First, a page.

Two options will be presented. The first option is to locate the path along the west side of the retention pond behind the Carolina Sands neighborhood. That option will not require wetlands permits from the Army Corp of Engineers and no changes to the pond or piping of a drainage outfall will be required. The fence is estimated to cost $112,752 for 6,262 linear feet of chain link fence with three-strand barb wire on top. A pedestrian bridge for the path will cost between $35,000 and $50,000. The current cost estimate is $204,302 to $219,302. That's a portion of the overall cost for the project at $732,539.
Cramer will not recommend the option "Alternate D" recommended by a local resident which calls for using area roads south of the retention pond area to eliminate the need to locate the path behind properties bordering the path south of Carolina Sands to Alabama Avenue.
Cramer's presentation notes that Multi-Use Paths (MUP's) require - where possible - separation from vehicular traffic and other accompanying hazards, conflicts and distractions. He indicates the "zig-zag route"  in the "Alternate D" plan is confusing and distracting to users. Additionally, all streets would require widening five feet on each side with utilities, stormwater and landscaping work to meet North Carolina Department of Transportation (NCDOT) requirements.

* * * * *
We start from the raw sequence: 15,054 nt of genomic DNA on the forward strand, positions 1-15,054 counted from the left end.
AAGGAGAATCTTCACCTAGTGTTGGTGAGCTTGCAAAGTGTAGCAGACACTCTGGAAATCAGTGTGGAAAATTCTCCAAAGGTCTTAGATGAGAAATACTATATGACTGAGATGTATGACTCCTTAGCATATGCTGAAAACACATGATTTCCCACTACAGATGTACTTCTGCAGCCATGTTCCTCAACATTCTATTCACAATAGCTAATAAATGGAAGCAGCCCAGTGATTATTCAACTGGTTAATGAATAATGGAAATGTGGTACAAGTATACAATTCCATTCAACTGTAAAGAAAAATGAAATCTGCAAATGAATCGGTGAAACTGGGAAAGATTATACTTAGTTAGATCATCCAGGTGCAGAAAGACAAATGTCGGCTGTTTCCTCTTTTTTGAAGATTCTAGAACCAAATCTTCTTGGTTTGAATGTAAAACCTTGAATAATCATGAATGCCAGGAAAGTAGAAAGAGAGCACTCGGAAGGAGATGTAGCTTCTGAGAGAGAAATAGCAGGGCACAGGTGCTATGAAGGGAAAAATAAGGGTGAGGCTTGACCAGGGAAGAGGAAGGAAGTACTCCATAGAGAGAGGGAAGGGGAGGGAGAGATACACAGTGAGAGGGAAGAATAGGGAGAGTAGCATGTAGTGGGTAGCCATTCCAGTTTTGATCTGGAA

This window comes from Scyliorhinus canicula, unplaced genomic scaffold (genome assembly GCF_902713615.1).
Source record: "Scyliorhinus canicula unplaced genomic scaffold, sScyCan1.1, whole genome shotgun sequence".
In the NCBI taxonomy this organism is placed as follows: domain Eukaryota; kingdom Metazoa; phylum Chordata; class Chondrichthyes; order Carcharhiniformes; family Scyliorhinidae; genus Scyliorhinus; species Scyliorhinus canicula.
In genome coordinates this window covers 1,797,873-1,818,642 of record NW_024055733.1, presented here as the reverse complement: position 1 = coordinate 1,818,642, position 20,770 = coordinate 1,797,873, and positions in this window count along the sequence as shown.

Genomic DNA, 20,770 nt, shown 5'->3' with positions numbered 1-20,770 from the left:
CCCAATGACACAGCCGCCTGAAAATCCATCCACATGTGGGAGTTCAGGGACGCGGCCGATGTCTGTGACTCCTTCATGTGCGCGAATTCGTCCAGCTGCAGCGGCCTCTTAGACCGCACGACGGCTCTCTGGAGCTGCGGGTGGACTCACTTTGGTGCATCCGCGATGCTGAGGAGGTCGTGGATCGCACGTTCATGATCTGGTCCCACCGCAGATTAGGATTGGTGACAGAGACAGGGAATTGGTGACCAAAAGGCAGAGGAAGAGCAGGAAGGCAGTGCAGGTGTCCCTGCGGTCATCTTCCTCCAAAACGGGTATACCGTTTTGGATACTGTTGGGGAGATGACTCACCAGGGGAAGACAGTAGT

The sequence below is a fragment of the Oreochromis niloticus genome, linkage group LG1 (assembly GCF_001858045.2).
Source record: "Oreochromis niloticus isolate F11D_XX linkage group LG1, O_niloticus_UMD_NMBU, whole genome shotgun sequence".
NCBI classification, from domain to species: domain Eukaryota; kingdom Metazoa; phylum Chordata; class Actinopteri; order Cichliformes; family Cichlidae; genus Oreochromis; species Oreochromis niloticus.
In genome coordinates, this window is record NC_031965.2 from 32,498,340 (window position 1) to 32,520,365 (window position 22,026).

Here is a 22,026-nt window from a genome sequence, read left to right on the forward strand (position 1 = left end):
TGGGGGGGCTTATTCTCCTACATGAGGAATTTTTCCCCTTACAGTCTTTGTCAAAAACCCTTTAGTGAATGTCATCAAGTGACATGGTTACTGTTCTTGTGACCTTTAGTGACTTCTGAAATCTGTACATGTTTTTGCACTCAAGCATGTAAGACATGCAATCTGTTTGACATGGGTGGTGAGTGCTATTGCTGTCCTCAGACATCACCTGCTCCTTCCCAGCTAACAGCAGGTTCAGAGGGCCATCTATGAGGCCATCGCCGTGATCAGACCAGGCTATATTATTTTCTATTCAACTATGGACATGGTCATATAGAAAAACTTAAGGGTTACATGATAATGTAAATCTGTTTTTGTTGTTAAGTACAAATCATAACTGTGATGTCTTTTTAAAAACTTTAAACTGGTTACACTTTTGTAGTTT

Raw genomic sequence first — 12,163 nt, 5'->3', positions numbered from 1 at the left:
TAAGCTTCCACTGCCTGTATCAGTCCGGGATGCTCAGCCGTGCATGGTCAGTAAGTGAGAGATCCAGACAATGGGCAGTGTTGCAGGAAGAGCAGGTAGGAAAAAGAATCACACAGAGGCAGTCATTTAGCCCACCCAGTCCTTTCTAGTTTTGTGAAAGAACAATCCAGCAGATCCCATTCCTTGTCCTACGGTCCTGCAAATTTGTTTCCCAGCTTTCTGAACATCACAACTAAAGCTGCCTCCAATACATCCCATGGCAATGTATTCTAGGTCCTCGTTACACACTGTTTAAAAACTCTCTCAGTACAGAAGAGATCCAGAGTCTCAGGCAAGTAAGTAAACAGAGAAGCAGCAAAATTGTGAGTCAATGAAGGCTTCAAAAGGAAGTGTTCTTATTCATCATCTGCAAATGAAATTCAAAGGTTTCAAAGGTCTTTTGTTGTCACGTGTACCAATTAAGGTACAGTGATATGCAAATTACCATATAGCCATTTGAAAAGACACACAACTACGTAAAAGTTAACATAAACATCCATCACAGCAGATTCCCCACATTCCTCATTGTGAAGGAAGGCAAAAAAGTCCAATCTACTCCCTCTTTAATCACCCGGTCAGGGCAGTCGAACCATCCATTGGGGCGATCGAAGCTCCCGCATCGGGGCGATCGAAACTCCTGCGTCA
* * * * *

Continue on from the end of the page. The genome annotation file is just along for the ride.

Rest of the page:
Cramer explains, "In this area the adopted Bike Plan calls for streets with 90' right-of-ways be developed with MUP's that serve as neighborhood collectors and connectors between Lake Park Blvd and Greenway, not right-of-way of 50' or less."
Cramer explained current pavement widths in the area are 18' to 22' and over 40 driveway cuts and as many as 84 properties would be impacted.
Additionally, "Alternate D" would cost an estimated $204,302 to $305,994.
Cramer will recommend "Alternate B" because he says it's the most visually attractive option and Town liability can be controlled through regulation and enforcement. Also, it meets the Town's obligation to prohibit pedestrian and vehicle access to MOTSU property and increases the Town's infrastructure to support walking, jogging and biking activities.